A lumbar puncture (LP) is a commonly performed medical procedure, and when done correctly, is safe with a low risk of serious complications. A number of patients who undergo an LP however can develop a side effect known as post lumbar puncture headache (PLPH), and this can be accompanied by other symptoms of meningismus.
What is Lumbar Puncture?
A Lumbar Puncture or LP is a procedure in which a needle is inserted between two vertebrae (bones of the spine) in the lower part of the back, to gain access to the subarachnoid space in the spinal canal. This space contains cerebrospinal fluid (CSF) which flows around and covers the spinal cord as well as the brain.
An LP is often done to diagnose possible pathologies such as meningitis. The pressure of the CSF is recorded and a sample of the fluid is taken for analysis. An LP is also done to inject medications into the spinal canal, such as a spinal block as an alternative to general anaesthesia in surgery involving the lower part of the abdomen and legs.
What is Meningismus?
The meninges consist of three layers which cover the brain and spinal cord that are sensitive to pain, and any condition causing irritation or stretching of these layers will result in the characteristic symptoms of nausea, headache, neck stiffness and light sensitivity.Other symptoms can also include visual blurring, tinnitus (ringing or buzzing sound in the ears) and vertigo. Meningismus refers to these symptoms occurring without infection or inflammation of the meninges.
Meningismus and Post Lumbar Puncture Headache
The reason why meningismus occurs following an LP is thought to be due to the loss of CSF as a result of a persistent leak of this fluid from the puncture site. This loss of CSF volume means that the cushioning action on the brain is reduced and this leads to increased stretching of the meninges.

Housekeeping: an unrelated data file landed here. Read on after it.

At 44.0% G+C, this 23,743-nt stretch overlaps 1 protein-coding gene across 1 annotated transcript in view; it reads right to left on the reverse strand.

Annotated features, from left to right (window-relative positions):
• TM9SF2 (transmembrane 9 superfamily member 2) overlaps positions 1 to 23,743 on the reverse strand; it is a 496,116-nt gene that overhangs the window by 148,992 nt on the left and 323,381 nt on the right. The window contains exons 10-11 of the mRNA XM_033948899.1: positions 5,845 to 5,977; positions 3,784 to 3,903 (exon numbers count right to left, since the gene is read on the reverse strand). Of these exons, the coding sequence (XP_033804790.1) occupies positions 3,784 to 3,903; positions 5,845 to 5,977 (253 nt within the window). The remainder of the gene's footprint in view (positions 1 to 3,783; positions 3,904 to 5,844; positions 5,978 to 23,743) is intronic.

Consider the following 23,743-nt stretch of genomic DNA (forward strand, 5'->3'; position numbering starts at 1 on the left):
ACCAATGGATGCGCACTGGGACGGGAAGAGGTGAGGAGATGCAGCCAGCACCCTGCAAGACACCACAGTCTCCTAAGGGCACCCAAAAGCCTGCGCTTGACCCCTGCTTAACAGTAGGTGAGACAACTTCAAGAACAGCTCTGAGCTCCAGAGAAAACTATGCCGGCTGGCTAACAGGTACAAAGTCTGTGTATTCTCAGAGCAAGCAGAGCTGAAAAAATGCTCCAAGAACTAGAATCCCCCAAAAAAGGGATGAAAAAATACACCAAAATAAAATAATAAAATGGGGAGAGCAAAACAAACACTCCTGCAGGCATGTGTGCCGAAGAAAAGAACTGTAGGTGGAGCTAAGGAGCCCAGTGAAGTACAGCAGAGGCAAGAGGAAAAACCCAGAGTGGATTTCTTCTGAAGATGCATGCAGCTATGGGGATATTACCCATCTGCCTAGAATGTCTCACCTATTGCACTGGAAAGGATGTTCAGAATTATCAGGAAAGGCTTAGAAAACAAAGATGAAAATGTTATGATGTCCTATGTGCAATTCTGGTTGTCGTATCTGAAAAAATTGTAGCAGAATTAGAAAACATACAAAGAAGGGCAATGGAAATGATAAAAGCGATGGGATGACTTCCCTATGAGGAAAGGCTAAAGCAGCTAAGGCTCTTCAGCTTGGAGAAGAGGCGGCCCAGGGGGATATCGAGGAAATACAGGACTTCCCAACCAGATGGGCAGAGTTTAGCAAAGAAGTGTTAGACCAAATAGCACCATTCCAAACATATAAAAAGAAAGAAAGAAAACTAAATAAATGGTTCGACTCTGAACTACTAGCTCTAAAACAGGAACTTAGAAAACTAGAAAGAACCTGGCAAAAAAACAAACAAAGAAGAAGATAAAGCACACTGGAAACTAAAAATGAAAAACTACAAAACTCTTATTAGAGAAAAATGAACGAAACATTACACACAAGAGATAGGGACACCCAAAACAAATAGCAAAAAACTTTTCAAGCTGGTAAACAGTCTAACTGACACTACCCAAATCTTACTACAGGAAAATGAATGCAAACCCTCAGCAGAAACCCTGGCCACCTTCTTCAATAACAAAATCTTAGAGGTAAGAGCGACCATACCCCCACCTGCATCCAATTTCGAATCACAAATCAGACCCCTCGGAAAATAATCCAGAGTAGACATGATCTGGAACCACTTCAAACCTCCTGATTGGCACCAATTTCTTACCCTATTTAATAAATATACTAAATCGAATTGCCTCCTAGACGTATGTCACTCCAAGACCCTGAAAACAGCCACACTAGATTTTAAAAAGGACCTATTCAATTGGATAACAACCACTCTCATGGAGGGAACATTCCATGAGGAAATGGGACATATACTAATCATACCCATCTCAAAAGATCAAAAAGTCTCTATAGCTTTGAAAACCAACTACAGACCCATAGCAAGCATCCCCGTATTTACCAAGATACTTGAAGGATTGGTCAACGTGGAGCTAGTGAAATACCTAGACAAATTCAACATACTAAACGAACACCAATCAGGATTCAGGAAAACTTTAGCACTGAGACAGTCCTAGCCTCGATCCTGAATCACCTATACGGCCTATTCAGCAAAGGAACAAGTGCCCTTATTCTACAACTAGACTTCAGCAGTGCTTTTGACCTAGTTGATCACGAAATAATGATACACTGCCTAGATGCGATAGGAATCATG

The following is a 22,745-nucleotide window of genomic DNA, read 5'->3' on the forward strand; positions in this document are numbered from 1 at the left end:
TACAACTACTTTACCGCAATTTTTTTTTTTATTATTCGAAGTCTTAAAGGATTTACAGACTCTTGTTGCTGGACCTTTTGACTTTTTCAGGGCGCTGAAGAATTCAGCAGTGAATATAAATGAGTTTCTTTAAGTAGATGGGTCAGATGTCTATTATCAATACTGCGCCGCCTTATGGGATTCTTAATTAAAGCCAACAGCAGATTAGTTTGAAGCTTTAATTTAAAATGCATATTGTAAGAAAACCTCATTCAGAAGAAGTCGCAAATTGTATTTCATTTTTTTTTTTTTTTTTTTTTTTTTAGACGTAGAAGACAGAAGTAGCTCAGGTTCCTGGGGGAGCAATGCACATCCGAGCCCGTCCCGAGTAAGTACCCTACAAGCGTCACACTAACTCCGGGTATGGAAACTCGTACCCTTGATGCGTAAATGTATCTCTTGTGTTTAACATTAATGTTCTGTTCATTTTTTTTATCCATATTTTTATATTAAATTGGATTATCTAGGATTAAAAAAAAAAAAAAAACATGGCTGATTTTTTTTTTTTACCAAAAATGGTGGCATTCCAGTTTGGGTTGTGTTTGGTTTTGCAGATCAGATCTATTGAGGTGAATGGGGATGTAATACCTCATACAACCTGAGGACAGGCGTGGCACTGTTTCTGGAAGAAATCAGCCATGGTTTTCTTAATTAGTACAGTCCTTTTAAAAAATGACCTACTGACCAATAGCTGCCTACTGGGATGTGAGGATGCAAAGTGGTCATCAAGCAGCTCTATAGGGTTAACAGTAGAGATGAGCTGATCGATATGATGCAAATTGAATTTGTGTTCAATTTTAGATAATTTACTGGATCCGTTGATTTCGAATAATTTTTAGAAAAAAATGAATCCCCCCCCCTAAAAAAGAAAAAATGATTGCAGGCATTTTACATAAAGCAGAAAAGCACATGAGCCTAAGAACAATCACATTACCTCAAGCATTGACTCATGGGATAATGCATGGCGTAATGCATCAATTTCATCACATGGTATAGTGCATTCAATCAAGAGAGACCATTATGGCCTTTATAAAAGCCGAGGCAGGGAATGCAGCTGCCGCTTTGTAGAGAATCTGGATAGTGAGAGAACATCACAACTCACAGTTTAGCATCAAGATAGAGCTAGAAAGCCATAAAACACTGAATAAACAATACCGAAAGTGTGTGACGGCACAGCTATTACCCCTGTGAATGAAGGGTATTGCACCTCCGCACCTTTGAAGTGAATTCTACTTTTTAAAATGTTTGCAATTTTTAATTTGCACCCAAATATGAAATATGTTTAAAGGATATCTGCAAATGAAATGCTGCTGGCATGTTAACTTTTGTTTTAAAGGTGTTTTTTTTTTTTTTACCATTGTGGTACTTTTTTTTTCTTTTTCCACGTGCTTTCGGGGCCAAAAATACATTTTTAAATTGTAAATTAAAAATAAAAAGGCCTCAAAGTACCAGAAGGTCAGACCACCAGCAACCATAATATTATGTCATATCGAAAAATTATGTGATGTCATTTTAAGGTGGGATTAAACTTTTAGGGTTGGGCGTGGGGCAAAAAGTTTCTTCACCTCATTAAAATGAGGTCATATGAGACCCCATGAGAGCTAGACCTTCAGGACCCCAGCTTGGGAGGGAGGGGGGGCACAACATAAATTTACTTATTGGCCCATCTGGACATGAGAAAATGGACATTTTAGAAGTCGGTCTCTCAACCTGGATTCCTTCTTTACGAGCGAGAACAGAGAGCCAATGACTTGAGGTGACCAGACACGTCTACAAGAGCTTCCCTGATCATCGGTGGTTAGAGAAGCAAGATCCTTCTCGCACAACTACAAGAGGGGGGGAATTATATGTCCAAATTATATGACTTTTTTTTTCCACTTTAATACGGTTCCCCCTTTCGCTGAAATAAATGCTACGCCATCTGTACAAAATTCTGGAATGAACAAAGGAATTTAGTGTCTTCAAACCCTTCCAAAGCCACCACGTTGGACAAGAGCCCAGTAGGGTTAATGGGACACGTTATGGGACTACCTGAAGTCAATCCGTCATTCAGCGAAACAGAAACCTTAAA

Headaches occur in up to 30% of patients who undergo an LP, and the symptoms start within 48 hours but may be delayed by as much as 12 days. The headaches will occur when the patient is standing or sitting up, worsened with head movements and relieved when the patient lies down, and is experienced as a dull or throbbing pain in the front and back areas of the head. Straining, sneezing and coughing may also aggravate symptoms. Meningismus usually lasts for a few days and it can continue for up to weeks and months.
Patients at high risk of suffering from meningismus following an LP include those between 18-30 years of age, women with a low body mass index, pregnant women and patients who struggle with headaches in general.
What can you do if you develop post lumbar puncture headache and meningismus?
The doctor performing the LP should always describe to you what to expect and how to manage meningismus following an LP. Mild symptoms can be treated with simple pain medication, bed rest and by keeping well-hydrated.
Immediate medical help should be sought if:
- Symptoms are severe, especially if you are experiencing neck stiffness, nausea and light sensitivity.
- The headache is not postural, as this could indicate the presence of other complications.
- Symptoms begin almost immediately after an LP.
- Other symptoms such as hearing loss, visual loss, facial paralysis or abnormal sensations on the head and face occur.
Meningismus following a lumbar puncture is usually self-limiting, but severe cases are managed by giving the patient an intravenous caffeine sodium benzoate injection that terminates symptoms in 75% of such patients. In patients who don’trespond to caffeine, an epidural blood patch may be performed to seal the CSF leak, but this treatment is controversial.